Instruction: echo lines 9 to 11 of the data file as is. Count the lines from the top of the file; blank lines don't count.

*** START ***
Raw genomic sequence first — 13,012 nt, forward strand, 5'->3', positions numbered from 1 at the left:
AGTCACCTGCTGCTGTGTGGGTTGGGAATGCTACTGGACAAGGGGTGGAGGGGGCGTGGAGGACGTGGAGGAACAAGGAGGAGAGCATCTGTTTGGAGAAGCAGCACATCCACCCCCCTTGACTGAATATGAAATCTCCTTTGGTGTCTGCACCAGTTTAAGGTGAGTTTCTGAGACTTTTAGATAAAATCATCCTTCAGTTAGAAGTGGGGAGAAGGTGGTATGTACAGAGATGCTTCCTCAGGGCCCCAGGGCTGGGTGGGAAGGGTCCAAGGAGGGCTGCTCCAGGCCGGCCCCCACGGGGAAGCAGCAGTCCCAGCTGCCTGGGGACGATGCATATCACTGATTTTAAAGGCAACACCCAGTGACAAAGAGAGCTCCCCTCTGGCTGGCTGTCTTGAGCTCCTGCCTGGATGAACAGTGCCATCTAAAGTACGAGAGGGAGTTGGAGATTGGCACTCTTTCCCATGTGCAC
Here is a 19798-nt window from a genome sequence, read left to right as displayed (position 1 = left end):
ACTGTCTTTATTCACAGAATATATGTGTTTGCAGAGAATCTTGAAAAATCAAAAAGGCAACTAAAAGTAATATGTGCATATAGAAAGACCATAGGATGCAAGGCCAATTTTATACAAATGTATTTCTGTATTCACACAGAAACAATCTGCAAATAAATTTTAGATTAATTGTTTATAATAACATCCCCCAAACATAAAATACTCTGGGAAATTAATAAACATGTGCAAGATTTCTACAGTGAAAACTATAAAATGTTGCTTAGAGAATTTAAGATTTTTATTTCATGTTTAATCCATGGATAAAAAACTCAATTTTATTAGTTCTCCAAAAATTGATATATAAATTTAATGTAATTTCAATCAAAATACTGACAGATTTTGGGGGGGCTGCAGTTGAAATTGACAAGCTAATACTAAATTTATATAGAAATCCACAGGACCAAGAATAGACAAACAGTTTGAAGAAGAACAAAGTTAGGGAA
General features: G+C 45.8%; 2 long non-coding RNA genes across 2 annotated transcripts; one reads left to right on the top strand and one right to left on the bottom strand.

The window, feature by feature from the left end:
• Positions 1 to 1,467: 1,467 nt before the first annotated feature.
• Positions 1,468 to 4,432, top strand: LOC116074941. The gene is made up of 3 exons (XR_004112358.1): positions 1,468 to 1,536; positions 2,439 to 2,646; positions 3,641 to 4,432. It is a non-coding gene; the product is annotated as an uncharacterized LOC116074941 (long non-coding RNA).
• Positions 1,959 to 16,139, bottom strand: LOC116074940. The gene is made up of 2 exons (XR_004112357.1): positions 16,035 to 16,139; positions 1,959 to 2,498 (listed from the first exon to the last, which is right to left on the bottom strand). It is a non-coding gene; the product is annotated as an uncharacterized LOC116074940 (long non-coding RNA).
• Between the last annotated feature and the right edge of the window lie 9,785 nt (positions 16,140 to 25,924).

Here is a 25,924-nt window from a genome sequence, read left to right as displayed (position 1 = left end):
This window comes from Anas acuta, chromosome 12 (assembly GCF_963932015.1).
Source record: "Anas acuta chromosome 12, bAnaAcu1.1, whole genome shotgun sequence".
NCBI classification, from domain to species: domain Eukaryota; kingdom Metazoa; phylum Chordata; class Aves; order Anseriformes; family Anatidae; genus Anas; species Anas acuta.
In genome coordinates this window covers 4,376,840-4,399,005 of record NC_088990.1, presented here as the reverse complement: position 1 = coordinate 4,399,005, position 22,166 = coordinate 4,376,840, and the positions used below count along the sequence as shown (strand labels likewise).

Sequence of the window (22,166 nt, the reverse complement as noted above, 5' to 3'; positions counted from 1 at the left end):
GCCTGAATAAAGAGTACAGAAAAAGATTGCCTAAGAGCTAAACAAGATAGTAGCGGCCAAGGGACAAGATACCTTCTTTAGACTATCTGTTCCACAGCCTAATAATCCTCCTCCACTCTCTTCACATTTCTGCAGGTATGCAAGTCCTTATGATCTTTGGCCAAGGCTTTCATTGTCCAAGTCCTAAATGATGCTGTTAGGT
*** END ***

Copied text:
• Positions 1,959 to 16,139, bottom strand: LOC116074940. The gene is made up of 2 exons (XR_004112357.1): positions 16,035 to 16,139; positions 1,959 to 2,498 (listed from the first exon to the last, which is right to left on the bottom strand). It is a non-coding gene; the product is annotated as an uncharacterized LOC116074940 (long non-coding RNA).
• Between the last annotated feature and the right edge of the window lie 9,785 nt (positions 16,140 to 25,924).

Here is a 25,924-nt window from a genome sequence, read left to right as displayed (position 1 = left end):